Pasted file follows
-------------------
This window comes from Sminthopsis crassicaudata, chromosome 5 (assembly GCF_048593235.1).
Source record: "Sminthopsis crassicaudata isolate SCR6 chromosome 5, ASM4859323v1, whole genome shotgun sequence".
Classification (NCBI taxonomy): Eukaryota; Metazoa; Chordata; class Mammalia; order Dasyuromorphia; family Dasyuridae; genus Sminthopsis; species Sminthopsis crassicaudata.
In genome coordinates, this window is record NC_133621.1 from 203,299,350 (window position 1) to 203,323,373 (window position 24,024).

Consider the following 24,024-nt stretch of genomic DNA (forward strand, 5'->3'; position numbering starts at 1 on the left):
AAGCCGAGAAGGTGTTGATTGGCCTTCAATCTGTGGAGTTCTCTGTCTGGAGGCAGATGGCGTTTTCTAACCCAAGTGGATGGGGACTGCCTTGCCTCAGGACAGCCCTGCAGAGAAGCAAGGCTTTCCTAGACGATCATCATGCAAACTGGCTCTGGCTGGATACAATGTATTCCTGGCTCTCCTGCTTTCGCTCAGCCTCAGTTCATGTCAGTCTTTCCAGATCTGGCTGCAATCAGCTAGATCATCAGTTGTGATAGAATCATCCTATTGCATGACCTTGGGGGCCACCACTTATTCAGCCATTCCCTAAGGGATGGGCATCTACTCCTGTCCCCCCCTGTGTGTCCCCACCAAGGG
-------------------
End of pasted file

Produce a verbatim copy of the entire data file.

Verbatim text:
This window comes from Sminthopsis crassicaudata, chromosome 5 (assembly GCF_048593235.1).
Source record: "Sminthopsis crassicaudata isolate SCR6 chromosome 5, ASM4859323v1, whole genome shotgun sequence".
Classification (NCBI taxonomy): Eukaryota; Metazoa; Chordata; class Mammalia; order Dasyuromorphia; family Dasyuridae; genus Sminthopsis; species Sminthopsis crassicaudata.
In genome coordinates, this window is record NC_133621.1 from 203,299,350 (window position 1) to 203,323,373 (window position 24,024).

Consider the following 24,024-nt stretch of genomic DNA (forward strand, 5'->3'; position numbering starts at 1 on the left):
AAGCCGAGAAGGTGTTGATTGGCCTTCAATCTGTGGAGTTCTCTGTCTGGAGGCAGATGGCGTTTTCTAACCCAAGTGGATGGGGACTGCCTTGCCTCAGGACAGCCCTGCAGAGAAGCAAGGCTTTCCTAGACGATCATCATGCAAACTGGCTCTGGCTGGATACAATGTATTCCTGGCTCTCCTGCTTTCGCTCAGCCTCAGTTCATGTCAGTCTTTCCAGATCTGGCTGCAATCAGCTAGATCATCAGTTGTGATAGAATCATCCTATTGCATGACCTTGGGGGCCACCACTTATTCAGCCATTCCCTAAGGGATGGGCATCTACTCCTGTCCCCCCCTGTGTGTCCCCACCAAGGG